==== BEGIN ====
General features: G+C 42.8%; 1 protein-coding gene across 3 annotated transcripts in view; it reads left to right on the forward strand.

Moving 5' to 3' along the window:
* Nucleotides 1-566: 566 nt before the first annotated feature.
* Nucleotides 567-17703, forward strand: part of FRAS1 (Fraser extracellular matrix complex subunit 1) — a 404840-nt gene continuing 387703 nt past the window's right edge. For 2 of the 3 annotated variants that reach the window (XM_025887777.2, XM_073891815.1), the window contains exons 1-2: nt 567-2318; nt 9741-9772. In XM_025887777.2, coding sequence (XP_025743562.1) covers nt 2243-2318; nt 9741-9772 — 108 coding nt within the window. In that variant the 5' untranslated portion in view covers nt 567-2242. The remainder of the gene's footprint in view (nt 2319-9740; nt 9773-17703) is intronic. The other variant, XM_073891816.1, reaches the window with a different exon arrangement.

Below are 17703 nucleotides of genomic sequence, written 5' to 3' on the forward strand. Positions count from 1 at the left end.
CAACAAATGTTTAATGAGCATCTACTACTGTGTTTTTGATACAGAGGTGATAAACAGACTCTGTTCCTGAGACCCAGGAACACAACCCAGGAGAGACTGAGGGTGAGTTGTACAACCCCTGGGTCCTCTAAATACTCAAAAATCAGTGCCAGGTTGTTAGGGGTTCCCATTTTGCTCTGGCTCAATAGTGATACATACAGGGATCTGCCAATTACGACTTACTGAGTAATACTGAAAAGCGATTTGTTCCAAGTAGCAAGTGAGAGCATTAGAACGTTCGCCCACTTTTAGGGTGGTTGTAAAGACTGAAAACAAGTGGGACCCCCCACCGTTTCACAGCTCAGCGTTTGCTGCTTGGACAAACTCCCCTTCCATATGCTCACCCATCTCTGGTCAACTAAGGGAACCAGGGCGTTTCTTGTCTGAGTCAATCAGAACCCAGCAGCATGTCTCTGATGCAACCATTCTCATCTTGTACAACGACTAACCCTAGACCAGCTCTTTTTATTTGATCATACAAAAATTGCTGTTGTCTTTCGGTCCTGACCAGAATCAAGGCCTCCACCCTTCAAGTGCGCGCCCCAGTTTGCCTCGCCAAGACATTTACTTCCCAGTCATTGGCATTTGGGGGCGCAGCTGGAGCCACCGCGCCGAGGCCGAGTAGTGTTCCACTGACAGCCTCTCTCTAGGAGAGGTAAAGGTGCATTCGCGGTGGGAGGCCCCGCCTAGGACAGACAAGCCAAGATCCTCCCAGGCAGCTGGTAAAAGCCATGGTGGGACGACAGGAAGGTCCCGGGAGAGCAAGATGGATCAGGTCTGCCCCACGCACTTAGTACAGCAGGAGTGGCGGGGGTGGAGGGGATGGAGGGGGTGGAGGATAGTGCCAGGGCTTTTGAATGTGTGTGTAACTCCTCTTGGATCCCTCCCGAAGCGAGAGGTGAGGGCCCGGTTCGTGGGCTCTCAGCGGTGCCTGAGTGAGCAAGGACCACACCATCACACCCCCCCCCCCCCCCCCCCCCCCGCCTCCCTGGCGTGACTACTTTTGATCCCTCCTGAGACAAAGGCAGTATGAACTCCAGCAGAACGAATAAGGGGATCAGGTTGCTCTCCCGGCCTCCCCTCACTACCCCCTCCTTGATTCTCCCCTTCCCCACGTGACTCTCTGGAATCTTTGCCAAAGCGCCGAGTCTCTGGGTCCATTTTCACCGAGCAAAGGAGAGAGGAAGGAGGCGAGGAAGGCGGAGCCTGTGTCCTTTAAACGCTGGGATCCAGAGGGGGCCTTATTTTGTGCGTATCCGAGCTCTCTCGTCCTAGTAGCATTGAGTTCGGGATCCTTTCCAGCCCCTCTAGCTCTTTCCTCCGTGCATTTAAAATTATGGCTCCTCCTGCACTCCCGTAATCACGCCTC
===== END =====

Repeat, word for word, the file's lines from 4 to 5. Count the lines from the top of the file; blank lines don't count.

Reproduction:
* Nucleotides 567-17703, forward strand: part of FRAS1 (Fraser extracellular matrix complex subunit 1) — a 404840-nt gene continuing 387703 nt past the window's right edge. For 2 of the 3 annotated variants that reach the window (XM_025887777.2, XM_073891815.1), the window contains exons 1-2: nt 567-2318; nt 9741-9772. In XM_025887777.2, coding sequence (XP_025743562.1) covers nt 2243-2318; nt 9741-9772 — 108 coding nt within the window. In that variant the 5' untranslated portion in view covers nt 567-2242. The remainder of the gene's footprint in view (nt 2319-9740; nt 9773-17703) is intronic. The other variant, XM_073891816.1, reaches the window with a different exon arrangement.

Below are 17703 nucleotides of genomic sequence, written 5' to 3' on the forward strand. Positions count from 1 at the left end.